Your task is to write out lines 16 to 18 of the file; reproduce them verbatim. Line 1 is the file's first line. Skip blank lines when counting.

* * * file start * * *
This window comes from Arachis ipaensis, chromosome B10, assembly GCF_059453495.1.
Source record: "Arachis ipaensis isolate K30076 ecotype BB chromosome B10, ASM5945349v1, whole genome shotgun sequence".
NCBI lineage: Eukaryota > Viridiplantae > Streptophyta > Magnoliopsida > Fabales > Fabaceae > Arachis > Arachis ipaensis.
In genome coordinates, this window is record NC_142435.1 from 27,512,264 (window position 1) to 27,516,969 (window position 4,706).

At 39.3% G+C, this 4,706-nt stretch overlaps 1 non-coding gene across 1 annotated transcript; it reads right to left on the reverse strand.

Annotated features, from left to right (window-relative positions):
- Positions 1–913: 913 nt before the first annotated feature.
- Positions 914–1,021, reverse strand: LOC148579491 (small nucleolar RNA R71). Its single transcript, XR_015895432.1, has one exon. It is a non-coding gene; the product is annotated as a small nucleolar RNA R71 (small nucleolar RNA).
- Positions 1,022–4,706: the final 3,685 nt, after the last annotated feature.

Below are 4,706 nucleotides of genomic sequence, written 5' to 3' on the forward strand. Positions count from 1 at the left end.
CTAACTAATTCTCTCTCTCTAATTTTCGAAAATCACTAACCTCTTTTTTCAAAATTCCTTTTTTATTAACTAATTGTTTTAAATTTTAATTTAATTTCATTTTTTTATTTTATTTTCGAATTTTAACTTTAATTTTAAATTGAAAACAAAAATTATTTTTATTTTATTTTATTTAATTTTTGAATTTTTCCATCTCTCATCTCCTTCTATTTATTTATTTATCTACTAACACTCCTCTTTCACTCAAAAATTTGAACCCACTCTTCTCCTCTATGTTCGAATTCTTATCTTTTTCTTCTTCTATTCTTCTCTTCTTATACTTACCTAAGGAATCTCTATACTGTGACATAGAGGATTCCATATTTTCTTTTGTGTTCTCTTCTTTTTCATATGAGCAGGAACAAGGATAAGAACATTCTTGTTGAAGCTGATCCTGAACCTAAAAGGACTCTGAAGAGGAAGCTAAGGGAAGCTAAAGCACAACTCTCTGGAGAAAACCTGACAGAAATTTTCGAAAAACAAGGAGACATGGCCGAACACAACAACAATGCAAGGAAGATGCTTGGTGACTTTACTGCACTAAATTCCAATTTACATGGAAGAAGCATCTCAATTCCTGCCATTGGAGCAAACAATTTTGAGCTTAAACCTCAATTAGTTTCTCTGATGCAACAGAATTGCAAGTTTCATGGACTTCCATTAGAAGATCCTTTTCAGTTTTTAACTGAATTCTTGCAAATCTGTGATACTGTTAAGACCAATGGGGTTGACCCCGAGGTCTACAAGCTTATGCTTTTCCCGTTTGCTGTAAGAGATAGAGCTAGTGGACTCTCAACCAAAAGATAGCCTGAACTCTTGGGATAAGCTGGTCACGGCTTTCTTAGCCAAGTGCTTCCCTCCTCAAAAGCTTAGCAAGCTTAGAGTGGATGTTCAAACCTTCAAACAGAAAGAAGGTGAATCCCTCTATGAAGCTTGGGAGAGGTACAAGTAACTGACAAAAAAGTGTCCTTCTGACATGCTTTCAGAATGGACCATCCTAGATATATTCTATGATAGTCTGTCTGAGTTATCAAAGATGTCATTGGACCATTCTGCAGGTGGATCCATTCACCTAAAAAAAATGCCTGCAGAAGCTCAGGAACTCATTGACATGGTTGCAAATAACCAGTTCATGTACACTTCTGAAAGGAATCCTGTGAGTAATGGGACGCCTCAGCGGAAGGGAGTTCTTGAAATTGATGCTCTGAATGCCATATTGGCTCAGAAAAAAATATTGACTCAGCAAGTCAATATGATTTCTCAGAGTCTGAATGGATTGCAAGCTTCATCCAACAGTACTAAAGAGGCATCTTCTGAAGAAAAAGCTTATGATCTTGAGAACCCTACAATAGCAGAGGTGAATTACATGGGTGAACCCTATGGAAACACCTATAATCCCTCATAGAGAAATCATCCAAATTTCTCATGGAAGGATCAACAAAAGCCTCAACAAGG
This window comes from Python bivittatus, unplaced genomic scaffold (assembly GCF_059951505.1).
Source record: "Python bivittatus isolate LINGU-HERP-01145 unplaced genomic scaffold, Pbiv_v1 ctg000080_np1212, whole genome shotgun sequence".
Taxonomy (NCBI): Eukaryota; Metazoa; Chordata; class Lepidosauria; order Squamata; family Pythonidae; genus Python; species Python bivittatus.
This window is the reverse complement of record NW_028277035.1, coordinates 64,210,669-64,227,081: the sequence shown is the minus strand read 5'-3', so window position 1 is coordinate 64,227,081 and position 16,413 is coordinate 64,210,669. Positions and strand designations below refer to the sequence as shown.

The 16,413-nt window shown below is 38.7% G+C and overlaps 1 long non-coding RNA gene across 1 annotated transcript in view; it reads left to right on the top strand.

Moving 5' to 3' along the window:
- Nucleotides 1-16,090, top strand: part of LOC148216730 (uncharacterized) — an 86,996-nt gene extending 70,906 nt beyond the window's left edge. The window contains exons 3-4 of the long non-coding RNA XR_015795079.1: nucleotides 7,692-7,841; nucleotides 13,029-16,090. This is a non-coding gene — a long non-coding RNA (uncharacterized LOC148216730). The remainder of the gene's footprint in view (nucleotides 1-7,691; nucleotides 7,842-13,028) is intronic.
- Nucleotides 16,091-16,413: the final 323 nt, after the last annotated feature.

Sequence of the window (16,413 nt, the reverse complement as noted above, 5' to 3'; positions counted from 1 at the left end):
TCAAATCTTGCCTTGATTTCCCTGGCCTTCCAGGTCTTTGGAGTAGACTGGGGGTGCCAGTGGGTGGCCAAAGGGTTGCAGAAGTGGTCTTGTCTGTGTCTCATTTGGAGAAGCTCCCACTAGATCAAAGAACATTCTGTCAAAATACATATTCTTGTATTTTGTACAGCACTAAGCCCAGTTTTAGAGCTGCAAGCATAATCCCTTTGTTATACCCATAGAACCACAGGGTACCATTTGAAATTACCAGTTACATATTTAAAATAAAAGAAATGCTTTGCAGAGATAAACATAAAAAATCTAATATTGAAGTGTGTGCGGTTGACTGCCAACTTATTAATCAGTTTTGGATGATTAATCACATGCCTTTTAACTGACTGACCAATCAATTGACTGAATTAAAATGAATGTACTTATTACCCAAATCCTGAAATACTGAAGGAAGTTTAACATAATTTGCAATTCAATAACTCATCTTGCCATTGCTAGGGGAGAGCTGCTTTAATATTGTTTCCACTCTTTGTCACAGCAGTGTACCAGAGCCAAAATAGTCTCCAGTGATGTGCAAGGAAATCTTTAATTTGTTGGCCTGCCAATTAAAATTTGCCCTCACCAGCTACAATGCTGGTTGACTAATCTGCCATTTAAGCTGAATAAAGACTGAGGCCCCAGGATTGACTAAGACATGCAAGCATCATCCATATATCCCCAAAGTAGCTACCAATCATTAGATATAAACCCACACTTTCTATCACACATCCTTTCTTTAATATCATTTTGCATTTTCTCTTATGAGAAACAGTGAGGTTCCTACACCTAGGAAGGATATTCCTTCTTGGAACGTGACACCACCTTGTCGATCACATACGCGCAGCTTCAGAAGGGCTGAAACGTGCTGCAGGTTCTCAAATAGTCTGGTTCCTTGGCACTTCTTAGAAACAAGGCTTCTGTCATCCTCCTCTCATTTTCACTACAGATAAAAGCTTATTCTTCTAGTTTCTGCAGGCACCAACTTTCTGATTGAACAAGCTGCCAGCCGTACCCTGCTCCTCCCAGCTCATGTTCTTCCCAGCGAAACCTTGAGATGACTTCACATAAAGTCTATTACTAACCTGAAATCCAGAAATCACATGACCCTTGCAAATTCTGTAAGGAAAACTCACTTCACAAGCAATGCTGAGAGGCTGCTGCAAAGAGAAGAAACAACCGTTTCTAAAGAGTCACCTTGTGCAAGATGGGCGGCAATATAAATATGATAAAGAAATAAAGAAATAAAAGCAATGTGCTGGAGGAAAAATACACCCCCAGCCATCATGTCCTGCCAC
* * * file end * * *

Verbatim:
The 16,413-nt window shown below is 38.7% G+C and overlaps 1 long non-coding RNA gene across 1 annotated transcript in view; it reads left to right on the top strand.

Moving 5' to 3' along the window:
- Nucleotides 1-16,090, top strand: part of LOC148216730 (uncharacterized) — an 86,996-nt gene extending 70,906 nt beyond the window's left edge. The window contains exons 3-4 of the long non-coding RNA XR_015795079.1: nucleotides 7,692-7,841; nucleotides 13,029-16,090. This is a non-coding gene — a long non-coding RNA (uncharacterized LOC148216730). The remainder of the gene's footprint in view (nucleotides 1-7,691; nucleotides 7,842-13,028) is intronic.